I was going to ask a question on Stack Overflow, and start it like so:

One of these days I've run into an issue, where...

But then I thought, is this really okay to use Present Perfect with "one of these days"?

1 Answer 1


You're correct to think that this would sound odd; as a colloquial expression, the phrase "one of these days" means "at some time in the future." (Of course, there are circumstances in which the words "one of these days" can be used to mean something else, but it's clear that that isn't what you are asking about.)

I wonder if perhaps what you want to say is "I've recently run into an issue…"

Edit: As @TypeIA mentions in a comment, "in the last few days" or "in the past few days" would work, too – assuming the event to which you're referring is in fact that recent.

  • That's strange, I was sure it's commonly used to talk about the past, like "one of the past few days." But you seem to be right :) And yes, I basically meant "recently." Can you perhaps think of any other way to put it into words? Can I use "one of the past few days" here? But if so, I've probably got to use the past tense since the days have already passed.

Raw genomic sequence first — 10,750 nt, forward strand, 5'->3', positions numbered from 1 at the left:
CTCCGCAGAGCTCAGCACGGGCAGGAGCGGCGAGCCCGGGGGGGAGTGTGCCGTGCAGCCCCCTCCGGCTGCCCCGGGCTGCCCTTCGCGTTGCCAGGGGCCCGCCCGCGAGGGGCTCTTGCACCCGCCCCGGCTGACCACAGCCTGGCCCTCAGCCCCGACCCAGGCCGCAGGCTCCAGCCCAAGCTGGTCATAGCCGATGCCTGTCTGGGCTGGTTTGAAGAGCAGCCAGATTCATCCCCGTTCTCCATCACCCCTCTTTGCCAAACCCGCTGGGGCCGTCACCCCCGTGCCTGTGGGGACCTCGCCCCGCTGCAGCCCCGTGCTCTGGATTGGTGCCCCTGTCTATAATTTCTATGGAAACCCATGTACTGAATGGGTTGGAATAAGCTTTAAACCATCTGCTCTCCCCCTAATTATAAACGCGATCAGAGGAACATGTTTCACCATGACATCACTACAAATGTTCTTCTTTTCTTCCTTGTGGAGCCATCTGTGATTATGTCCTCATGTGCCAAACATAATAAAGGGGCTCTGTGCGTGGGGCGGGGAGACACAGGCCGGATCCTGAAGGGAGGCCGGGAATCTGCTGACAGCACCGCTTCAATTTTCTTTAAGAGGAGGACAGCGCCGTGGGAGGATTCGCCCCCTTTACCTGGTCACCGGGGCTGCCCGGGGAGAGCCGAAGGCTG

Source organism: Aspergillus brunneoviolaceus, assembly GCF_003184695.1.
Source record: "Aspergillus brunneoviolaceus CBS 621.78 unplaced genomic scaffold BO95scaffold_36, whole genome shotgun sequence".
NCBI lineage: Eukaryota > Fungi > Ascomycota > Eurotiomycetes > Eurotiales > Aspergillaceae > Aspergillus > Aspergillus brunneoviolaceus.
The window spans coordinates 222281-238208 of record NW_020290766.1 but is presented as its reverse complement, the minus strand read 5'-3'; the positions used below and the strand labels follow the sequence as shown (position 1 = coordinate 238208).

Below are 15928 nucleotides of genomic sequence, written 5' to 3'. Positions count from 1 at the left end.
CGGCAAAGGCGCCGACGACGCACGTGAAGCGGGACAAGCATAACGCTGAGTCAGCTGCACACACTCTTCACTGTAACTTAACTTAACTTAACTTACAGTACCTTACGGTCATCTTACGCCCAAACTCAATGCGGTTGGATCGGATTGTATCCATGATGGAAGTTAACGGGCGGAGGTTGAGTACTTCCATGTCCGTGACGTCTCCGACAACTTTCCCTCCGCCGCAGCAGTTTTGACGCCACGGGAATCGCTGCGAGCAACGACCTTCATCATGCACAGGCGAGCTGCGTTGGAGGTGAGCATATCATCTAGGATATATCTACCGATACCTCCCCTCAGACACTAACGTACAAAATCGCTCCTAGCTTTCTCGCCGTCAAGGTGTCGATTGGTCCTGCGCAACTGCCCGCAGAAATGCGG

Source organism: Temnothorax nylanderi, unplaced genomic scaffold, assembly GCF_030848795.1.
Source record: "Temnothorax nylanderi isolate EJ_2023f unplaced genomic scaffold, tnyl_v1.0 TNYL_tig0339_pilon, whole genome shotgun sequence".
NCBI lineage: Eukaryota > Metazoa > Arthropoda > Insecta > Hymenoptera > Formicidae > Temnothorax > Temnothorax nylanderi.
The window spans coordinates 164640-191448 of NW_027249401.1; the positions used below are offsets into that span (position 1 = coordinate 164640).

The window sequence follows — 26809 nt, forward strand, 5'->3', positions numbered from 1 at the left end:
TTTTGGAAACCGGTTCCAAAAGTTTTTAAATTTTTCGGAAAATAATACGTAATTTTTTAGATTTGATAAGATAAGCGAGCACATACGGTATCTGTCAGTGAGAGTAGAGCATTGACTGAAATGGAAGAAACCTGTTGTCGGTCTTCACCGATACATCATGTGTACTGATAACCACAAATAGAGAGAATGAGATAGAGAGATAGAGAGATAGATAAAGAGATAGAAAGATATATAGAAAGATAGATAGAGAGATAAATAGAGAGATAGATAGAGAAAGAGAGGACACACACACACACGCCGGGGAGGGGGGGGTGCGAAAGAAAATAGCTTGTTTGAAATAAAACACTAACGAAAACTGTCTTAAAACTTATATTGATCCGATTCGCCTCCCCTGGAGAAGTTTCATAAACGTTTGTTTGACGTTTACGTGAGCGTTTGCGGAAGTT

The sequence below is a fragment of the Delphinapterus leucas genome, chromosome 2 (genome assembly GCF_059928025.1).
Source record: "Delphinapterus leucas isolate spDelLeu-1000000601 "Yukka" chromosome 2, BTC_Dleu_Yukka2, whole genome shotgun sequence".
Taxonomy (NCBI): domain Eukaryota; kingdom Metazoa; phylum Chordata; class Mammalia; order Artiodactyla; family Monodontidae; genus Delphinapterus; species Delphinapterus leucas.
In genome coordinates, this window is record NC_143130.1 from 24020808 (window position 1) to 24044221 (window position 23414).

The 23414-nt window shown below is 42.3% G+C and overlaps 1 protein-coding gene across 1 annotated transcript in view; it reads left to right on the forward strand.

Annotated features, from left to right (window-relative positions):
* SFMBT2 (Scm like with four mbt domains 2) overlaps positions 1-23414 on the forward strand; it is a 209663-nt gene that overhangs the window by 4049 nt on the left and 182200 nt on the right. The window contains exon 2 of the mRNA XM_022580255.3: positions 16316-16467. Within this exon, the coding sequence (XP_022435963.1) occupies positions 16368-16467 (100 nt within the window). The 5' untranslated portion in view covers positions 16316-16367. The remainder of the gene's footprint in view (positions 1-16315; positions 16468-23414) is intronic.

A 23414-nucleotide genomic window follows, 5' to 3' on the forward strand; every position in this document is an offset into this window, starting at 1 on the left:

– x-yuri
    Jun 26, 2019 at 21:03
  • You may be looking for "in the last (or past) few days, I've run into an issue..."
    – TypeIA
    Jun 26, 2019 at 21:12
  • @TypeIA, thanks – I've added that to my answer. X-yuri, you can still use the present perfect if the "issue" you're referring to is still causing you trouble in the present. If it has been resolved, "a few days ago" and the simple past tense would be more natural: "A few days ago I ran into an issue." (And if it has been resolved, simple past works better with "recently," too: "Recently I ran into an issue…")
    – Nanigashi
    Jun 26, 2019 at 21:27
  • +1; my comment was directed at x-yuri, just to clarify. I forgot to @tag.
    – TypeIA
    Jun 26, 2019 at 22:01
  • It should be One day I ran into an issue where . . . or One of these days I will run into an issue where . . . There is insufficient context in the question to determine the desired tense. Jun 28, 2019 at 23:33

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